First off, we know that mortgage rates are at 4 month lows because that assertion relies on the past as opposed to the future. You’d have to go back to September 12th to see anything lower for the average lender. We also know that inflation has been the driving force behind the tremendous rate volatility seen over the past 12 months.
Specifically, the Consumer Price Index (CPI) has been at the scene of the crime for most of the largest rate moves. Up until November, all but one of those large moves was toward higher rates, but things have shifted since then.
Rates respond to inflation data because rates are based on bonds and inflation directly impacts the returns on bonds. They’re responding more than normal in the past year because inflation jumped at the fastest pace in 40 years in 2022. Recent reports show progress on the inflation front, so longer term rates like mortgages are showing some hope for the future.
All of the above makes sense from a logical standpoint, so why do Fed officials continue saying that more rate hikes are needed and that rates will remain high as long as possible?
One source of confusion is the fact that the Fed Funds Rate (the thing the Fed hikes/cuts/etc) is different than mortgage rates. The Fed Funds Rate applies to overnight lending between large institutions and has the biggest impact on the shortest-term bonds. The longer a bond lasts, the more it can vary from the Fed’s rate.
The Fed sees the potential ceiling bounce in inflation and thinks “that’s great, but let’s not get complacent. We have to get inflation back into the 2% range.”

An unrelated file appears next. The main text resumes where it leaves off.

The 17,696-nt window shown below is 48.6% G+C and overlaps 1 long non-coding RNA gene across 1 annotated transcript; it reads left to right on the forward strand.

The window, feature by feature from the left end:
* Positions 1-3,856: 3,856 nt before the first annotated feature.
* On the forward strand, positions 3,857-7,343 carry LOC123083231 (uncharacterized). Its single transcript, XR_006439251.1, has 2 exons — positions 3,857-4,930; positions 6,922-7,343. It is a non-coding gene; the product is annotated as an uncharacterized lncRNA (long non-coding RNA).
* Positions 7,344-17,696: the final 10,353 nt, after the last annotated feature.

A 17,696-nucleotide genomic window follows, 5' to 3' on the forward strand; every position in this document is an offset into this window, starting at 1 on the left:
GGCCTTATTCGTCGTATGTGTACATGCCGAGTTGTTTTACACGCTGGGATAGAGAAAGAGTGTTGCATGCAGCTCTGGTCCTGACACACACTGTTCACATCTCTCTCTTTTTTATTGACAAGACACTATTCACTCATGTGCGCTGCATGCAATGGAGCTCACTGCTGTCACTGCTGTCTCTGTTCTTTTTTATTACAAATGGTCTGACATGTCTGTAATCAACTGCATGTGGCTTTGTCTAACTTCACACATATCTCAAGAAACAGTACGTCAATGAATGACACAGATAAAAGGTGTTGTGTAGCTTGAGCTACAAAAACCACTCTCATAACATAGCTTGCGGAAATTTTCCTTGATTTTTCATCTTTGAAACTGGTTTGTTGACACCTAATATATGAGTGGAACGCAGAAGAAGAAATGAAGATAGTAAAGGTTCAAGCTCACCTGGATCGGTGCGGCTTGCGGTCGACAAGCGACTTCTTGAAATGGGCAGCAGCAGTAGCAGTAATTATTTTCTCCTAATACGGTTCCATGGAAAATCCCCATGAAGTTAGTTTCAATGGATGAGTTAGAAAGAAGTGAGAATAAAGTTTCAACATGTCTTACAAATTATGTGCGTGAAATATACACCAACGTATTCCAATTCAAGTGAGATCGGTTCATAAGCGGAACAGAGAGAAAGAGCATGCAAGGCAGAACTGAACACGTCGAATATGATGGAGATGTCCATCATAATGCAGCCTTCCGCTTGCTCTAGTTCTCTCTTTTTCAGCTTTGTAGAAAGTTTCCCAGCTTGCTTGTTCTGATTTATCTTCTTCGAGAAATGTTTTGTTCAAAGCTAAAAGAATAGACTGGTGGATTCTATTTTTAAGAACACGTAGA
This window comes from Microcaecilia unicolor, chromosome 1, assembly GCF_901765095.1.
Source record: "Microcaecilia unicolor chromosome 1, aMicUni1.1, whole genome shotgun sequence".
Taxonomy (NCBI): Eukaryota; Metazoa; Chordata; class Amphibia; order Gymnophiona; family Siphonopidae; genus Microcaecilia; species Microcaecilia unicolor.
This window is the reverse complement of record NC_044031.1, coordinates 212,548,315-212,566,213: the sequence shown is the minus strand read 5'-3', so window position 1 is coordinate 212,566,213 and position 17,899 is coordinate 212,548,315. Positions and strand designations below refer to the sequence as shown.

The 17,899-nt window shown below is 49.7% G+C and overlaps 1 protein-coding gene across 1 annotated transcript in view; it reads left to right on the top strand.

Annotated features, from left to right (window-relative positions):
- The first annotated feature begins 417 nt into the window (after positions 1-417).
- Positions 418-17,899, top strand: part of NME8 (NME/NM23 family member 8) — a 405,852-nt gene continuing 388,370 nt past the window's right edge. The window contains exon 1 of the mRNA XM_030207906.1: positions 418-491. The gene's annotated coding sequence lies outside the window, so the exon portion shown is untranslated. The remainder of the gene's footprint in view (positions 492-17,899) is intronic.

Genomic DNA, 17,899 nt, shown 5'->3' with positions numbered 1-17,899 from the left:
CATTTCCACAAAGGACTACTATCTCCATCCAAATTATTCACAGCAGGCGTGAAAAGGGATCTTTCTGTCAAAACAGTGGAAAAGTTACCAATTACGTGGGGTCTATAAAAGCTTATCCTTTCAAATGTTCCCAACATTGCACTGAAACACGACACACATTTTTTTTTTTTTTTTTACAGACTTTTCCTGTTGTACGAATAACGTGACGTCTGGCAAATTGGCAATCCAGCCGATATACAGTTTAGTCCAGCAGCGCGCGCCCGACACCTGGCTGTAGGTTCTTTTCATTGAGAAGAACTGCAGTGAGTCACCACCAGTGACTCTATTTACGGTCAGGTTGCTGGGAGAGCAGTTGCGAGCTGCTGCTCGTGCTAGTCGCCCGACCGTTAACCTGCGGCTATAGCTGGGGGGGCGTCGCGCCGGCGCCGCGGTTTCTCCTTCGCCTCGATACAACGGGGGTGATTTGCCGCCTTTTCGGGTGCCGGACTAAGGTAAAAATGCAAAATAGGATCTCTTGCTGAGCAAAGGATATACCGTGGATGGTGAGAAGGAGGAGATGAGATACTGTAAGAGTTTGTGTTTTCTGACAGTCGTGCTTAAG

The Fed coaxes inflation lower by keeping short term rates high. That impedes the flow of credit across the financial market, ultimately slowing down economic demand enough that sellers are forced to lower prices. That’s the oversimplified idea anyway.
While some might argue that the Fed has already hiked enough that inflation will surely continue to fall, the Fed is concerned about repeating a mistake from the 80s when it cut rates too soon and inflation flared back up. They’re particularly sensitive to this risk due to a still-very-strong job market.
In other words, the Fed has to stick to a tough, inflation fighting script or risk the market becoming exuberant at the thought of potential rate cuts. Such exuberance could undo some of the progress made against inflation recently.
Despite the Fed’s tough talk, they are beginning to acknowledge that it’s time to slow down the pace of rate hikes. At this point, the market only sees the Fed being able to hike two more times and by a smaller amount than last time. Once the Fed stops hiking, they’ve been unified in their goal to keep rates high for as long as possible.
It’s impossible to know how long “as long as possible” will be. What we do know is that the rate path will take cues from inflation and employment data. If inflation continues to fall and unemployment moves higher, the market will increasingly bet on the Fed cutting rates. For now though, with inflation just starting to confirm a shift and unemployment still very low, it’s not a surprise to see the rate outlook settling in a narrower, more sideways pattern.
The silver lining is the fact that longer term rates often begin their descent well before the Fed when it comes to these hike/cut cycles. The chart below shows how this played out with 10yr Treasury yields (highly correlated with mortgage rates) and the Fed Funds Rate most recently.
We won’t know whether the Fed will decrease the size of its next rate hike until February 1st. Between now and then, markets will be paying careful attention to economic data, looking for any evidence of an inflation resurgence or an acceleration in wage growth. Data available over the next 3 weeks is not quite in the same league as the data of the past 2 weeks, so markets may not move with as much conviction until hearing from the Fed.
The bond market and most mortgage lenders will be closed on Monday for the Martin Luther King Jr. holiday